It, hopefully, goes without saying that when dealing with inter-cube feeders you’re going to run into situations where your dimensions do not match and you’re forced to feed to consolidations, as we do in this example when we feed to all forecast years in the Year dimension and all months in the Period dimension. Feeding to consolidations is probably the single biggest reason as to why you should avoid inter-cube feeders as much as possible. When you’re feeding to a consolidation such as Fcst Years, you’re actually creating multiple feeders, equal to the amount of elements in the consolidation. To illustrate this, imagine we actually have time dimensions in our originating cube, PositionInfo, we would feed the Headcount cube with one feeder:

[‘FTE’] => DB(‘Headcount’, !Year, !Period, !Scenario, !Company, !CostCenter, !Location, !Employee, !EmpInfo);

However, when we feed to Fcst Years, we’re essentially creating the following feeders:

[‘FTE’] =>
DB(‘Headcount’, ‘2011’, !Period, !Scenario, !Company, !CostCenter, !Location, !Employee, !EmpInfo),
DB(‘Headcount’, ‘2012’, !Period, !Scenario, !Company, !CostCenter, !Location, !Employee, !EmpInfo),
DB(‘Headcount’, ‘2013’, !Period, !Scenario, !Company, !CostCenter, !Location, !Employee, !EmpInfo),
DB(‘Headcount’, ‘2014’, !Period, !Scenario, !Company, !CostCenter, !Location, !Employee, !EmpInfo);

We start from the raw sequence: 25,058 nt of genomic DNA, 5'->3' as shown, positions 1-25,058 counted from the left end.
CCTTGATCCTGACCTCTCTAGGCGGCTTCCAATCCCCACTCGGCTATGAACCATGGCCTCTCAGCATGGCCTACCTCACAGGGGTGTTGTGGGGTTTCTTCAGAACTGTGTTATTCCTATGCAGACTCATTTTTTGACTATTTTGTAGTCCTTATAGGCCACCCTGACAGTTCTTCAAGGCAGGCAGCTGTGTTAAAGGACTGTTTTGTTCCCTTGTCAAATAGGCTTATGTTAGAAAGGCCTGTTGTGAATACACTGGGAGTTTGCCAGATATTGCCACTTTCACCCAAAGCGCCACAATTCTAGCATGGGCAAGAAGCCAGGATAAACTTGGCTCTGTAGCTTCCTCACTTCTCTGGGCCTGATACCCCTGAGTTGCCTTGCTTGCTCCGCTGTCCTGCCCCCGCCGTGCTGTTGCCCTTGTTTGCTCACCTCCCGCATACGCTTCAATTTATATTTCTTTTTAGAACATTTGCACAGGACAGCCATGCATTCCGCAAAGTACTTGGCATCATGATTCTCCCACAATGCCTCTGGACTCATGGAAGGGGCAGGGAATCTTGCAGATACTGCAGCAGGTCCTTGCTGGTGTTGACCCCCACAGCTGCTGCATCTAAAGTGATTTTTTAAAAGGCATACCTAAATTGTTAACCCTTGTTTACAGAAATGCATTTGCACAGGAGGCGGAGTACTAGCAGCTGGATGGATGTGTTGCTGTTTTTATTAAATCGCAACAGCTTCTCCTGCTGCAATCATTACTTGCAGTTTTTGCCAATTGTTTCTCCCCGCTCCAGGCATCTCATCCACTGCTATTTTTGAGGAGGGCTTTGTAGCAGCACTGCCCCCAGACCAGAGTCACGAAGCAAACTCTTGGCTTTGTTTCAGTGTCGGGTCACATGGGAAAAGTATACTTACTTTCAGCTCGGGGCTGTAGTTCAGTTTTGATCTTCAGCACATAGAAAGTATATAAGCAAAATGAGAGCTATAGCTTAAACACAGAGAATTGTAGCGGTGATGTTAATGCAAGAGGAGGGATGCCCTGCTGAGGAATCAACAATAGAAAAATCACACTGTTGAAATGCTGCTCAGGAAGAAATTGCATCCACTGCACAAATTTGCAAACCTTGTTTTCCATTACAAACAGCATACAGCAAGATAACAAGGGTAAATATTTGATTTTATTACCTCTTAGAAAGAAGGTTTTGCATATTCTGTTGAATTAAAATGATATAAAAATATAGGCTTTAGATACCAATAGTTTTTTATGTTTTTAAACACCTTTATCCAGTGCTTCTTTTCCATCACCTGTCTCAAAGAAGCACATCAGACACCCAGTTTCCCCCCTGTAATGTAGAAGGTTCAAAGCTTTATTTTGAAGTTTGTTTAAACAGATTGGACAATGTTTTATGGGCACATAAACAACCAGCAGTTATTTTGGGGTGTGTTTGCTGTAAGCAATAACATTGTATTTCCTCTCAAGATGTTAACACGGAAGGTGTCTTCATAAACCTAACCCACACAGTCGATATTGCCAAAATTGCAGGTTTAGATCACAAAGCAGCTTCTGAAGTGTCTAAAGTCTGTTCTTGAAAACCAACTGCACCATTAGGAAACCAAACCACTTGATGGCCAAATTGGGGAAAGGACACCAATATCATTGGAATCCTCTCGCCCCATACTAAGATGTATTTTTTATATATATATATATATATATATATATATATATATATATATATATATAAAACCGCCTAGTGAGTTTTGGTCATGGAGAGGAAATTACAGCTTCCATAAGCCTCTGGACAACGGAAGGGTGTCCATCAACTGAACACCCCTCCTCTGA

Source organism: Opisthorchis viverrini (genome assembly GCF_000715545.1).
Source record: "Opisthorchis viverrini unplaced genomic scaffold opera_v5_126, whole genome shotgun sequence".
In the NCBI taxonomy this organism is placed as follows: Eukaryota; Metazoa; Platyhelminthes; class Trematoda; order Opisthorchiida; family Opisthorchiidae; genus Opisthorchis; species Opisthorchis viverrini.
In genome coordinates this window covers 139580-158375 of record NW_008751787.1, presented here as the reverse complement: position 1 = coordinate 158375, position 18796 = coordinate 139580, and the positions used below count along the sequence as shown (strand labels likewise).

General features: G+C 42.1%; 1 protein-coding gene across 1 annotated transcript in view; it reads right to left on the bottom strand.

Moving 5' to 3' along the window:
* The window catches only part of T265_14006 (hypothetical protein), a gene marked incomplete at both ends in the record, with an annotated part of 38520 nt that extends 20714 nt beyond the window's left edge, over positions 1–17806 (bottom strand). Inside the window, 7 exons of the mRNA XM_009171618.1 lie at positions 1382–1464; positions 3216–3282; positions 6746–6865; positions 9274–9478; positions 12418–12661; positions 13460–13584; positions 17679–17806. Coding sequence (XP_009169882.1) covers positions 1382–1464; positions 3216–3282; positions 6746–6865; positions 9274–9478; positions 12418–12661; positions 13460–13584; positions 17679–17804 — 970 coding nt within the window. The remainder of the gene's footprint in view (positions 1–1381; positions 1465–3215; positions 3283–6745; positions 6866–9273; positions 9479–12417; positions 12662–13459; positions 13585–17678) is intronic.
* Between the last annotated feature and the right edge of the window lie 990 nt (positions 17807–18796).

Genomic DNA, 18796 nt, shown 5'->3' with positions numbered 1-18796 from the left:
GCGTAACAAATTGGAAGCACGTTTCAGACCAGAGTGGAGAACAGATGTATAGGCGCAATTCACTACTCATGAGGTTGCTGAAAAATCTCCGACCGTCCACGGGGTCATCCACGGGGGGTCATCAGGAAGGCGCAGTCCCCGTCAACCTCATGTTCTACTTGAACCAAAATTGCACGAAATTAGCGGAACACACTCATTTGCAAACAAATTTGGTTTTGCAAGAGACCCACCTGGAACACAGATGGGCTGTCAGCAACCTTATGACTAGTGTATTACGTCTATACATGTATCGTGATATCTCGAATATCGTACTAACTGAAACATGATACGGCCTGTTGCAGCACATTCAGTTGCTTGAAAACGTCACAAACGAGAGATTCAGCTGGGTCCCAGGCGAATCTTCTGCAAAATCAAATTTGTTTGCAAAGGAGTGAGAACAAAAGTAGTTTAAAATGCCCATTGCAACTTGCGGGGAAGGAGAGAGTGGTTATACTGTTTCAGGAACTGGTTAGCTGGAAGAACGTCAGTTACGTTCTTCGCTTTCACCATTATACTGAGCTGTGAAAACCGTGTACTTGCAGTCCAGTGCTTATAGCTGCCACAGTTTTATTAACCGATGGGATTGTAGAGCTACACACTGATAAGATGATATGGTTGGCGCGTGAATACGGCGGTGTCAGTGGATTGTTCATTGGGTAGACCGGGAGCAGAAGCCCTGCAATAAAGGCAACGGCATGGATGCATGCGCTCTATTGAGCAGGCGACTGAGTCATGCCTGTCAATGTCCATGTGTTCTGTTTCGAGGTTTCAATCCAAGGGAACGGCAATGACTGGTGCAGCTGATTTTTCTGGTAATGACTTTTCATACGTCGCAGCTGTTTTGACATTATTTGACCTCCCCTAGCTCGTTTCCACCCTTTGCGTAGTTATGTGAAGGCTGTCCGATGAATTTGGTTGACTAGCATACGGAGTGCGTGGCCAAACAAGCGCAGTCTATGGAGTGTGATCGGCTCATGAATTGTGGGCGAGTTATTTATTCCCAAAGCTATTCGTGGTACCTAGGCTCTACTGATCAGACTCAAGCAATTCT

As with feeding each component of a calculation, this creates a huge strain on performance and should be avoided. But it cannot always be avoided, and so you should take actions that minimize the adverse affects. So let us operate under the assumption that if we can feed our great “universal” feeder 'FTE' from the 'PositionInfo' cube to the 'Headcount' cube, we can then create all our other feeders inside the 'Headcount' cube. Here would be our feeder from the 'FTE' element in the 'PositionInfo' cube to the 'FTE' element in the 'Headcount' cube:

[‘FTE’] => DB(‘Headcount’, ‘Fcst Years’, ‘Year’, !Scenario, !Company, !CostCenter, !Location, !Employee, ‘FTE’);

We would then be able to use that newly-fed FTE element in the Headcount cube to feed all of the elements for which we otherwise would have written inter-cube feeders:

[‘FTE’] => [‘Hourly Rate’],[‘Social Security’],[‘Medicare’],[‘FUTA’],[‘SUI’];


Hopefully this can help some of you to improve your model’s performance through making your feeders more efficient. We’re never going to completely eliminate the headaches that come with feeders, but we can at least minimize the heartburn that comes with a poorly-performing system.